WOPN or PCC with PCF has been shown to result in high mortality if left untreated surgically [11, 12]. However, there have been recent reports of several cases of PCF successfully treated by endoscopic interventions, such as pancreatic stent, [8] endoscopic clip with fibrin glue,[3, 4] and over-the -scope clip (OTSC) system (Table 1). While Renteln et al. [13] reported upon the efficacy of conventional endoscopic clips for the closure of small perforations in PPC, endoscopic clips may not be sufficient for the closure of larger perforations [14]. In this regard, OTSC may be a promising technique for the closure of larger PFC [15]. In contrast, Kwon et al. [16] reported the efficacy of the use of bowel cleansing by polyethylene glycol for the management and closure of PCF.


The management as described here was variable, with a purely surgical intervention in one case, an endoscopic intervention in another case, and a purely conservative management in the remaining case. Our experiences suggest that maintenance of a clean colon was valuable for the management of PPC with PCF in cases of a narrow fistulous tract between the PPC and the colon.

We chose a surgical intervention for Case 2, which was accompanied by uncontrollable infection in a PPC secondary to PCF. A similar case of an infected PCF has been described in the literature [8]. Although the indications for endoscopic or conservative managements for patients with PCF remain to be established, our cases seem to suggest that PCF with a controlled infection may be managed with EUS-CD together with conservative or endoscopic therapy. The management strategy may depend on the size of the fistula and the grade of regurgitation of the colonic content into the fistulous tract and the PPC or WOPN.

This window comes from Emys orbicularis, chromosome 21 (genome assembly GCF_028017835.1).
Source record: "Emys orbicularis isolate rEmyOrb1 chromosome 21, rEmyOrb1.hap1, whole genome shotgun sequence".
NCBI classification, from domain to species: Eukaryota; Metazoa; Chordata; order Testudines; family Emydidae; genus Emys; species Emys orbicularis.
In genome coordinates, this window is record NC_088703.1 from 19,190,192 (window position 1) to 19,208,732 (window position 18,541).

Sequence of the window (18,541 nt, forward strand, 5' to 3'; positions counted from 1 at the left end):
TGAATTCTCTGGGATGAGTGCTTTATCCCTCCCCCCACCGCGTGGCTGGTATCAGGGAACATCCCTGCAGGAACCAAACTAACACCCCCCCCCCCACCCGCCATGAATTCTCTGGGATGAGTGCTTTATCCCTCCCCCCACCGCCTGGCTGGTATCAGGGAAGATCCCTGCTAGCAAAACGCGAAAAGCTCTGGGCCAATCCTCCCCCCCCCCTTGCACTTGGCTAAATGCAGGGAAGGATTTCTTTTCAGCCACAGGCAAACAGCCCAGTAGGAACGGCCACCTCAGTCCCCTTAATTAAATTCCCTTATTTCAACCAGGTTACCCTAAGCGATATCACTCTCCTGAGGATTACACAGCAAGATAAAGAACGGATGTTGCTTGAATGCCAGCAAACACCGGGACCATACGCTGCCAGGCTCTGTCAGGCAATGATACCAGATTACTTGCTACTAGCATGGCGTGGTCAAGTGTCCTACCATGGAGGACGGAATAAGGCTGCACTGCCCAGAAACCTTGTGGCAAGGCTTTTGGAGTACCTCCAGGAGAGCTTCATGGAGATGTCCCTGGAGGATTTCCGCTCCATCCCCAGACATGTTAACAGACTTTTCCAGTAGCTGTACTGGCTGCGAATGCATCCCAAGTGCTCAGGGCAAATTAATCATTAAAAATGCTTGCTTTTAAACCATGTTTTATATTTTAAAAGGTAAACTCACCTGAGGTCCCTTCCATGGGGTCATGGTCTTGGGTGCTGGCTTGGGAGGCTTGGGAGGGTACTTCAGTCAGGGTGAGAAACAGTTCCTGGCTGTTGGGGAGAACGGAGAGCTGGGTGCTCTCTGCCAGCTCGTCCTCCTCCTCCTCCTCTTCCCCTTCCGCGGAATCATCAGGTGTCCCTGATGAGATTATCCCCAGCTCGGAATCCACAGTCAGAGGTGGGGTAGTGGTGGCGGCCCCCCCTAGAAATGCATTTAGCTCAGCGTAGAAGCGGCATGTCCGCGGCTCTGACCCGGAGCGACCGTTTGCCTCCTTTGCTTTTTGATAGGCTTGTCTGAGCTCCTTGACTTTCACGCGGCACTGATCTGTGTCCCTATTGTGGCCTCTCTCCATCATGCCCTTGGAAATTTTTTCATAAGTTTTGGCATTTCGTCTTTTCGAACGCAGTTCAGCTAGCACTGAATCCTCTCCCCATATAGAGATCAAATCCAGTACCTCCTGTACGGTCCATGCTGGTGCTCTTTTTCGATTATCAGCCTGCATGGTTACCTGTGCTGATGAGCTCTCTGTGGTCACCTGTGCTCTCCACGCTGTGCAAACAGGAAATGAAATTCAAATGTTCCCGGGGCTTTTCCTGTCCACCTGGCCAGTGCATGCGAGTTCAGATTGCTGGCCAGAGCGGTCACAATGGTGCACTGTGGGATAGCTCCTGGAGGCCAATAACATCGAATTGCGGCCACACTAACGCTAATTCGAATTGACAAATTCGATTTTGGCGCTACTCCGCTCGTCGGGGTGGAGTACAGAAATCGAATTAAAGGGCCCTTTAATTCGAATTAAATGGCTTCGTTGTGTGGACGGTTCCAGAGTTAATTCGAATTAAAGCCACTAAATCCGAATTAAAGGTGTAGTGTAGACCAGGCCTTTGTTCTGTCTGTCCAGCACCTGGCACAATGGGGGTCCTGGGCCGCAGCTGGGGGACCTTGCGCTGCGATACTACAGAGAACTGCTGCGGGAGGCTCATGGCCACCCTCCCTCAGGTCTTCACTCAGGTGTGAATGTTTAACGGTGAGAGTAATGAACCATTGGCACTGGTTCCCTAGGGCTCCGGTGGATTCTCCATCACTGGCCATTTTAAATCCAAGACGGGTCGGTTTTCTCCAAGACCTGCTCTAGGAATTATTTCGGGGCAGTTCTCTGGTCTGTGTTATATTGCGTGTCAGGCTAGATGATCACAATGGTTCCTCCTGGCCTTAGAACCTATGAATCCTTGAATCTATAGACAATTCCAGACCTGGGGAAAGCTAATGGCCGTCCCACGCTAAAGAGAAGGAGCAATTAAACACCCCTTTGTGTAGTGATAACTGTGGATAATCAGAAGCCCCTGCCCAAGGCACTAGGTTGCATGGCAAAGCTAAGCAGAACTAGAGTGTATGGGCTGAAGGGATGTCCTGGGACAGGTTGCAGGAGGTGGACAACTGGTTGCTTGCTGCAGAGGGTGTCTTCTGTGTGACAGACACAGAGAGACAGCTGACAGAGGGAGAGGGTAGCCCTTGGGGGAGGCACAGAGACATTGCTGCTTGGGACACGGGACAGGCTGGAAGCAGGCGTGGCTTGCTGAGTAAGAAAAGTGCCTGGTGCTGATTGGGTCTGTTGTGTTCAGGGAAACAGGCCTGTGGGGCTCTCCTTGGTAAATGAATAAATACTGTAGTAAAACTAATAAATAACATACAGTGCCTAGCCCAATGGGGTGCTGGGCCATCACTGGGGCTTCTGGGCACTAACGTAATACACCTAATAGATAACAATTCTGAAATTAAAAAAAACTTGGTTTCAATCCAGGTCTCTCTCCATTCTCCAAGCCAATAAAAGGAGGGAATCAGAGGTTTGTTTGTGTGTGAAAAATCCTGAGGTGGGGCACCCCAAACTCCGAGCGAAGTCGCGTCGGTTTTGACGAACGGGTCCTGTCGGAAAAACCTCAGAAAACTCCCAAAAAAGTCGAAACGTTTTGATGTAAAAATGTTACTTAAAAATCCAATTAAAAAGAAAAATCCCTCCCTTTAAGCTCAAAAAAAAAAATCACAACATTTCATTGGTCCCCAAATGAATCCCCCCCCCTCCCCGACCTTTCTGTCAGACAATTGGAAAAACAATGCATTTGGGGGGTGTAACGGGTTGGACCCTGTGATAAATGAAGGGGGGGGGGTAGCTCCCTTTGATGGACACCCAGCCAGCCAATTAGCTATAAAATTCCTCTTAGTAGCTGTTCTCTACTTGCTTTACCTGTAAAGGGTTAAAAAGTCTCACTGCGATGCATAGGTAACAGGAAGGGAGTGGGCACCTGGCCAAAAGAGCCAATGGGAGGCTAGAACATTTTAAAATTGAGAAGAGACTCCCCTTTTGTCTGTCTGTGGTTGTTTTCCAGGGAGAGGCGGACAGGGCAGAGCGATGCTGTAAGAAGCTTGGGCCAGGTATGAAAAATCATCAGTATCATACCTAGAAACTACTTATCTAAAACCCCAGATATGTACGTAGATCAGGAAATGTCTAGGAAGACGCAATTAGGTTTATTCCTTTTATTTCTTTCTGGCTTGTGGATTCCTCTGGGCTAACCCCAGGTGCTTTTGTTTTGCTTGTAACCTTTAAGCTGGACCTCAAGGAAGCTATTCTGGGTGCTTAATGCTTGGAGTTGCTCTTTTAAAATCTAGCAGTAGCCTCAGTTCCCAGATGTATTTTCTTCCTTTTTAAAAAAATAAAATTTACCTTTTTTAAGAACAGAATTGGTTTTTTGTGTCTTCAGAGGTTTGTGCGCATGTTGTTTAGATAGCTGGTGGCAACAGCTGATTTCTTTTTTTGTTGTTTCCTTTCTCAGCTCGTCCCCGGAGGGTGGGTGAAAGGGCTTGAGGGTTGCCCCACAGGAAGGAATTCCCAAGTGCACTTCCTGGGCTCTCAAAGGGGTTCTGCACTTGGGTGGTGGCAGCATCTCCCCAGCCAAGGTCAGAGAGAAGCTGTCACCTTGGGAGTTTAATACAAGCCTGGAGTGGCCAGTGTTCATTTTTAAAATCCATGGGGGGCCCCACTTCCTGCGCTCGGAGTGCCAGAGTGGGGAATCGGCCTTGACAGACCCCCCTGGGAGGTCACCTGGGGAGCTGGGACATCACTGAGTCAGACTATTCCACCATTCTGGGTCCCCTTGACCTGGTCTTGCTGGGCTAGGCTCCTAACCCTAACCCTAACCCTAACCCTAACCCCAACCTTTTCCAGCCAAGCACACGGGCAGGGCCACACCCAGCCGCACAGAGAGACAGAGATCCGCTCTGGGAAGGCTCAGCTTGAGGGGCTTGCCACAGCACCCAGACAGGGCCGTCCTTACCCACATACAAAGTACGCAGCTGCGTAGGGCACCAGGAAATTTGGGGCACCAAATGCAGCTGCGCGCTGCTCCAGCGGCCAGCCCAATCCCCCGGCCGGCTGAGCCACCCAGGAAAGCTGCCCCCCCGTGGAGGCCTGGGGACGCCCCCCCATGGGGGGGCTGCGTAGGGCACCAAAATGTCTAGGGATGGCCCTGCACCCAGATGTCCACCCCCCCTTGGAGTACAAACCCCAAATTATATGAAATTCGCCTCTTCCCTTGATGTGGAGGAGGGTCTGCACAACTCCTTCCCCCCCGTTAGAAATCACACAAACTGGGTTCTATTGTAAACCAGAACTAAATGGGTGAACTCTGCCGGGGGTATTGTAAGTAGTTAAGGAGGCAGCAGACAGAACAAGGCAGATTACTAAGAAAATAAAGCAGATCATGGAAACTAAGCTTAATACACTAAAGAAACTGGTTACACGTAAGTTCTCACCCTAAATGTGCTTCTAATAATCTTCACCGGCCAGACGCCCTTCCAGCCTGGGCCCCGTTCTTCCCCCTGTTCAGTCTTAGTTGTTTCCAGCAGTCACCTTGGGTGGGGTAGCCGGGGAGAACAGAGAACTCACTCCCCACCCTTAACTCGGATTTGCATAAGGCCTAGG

Currently, there are no established guidelines for the treatment of PPC and WOPN with colonic fistula. Our cases suggested that unlike percutaneous drainage EUS-CD can avoid local complications relating to the drainage. In addition, drainages under EUS-CD can be applied directly to the fluid cavity of PPC and WOPN. It thus seems possible that EUS-CD may be an alternative procedure for the treatment of complicated PPC and WOPN. Our case suggested that large-scaled clinical trials with the use of EUS-CD should be seriously considered for the treatment of complicated PPC and WOPN.

Conflicts of interest

The authors do not have any conflicts of interest to disclose.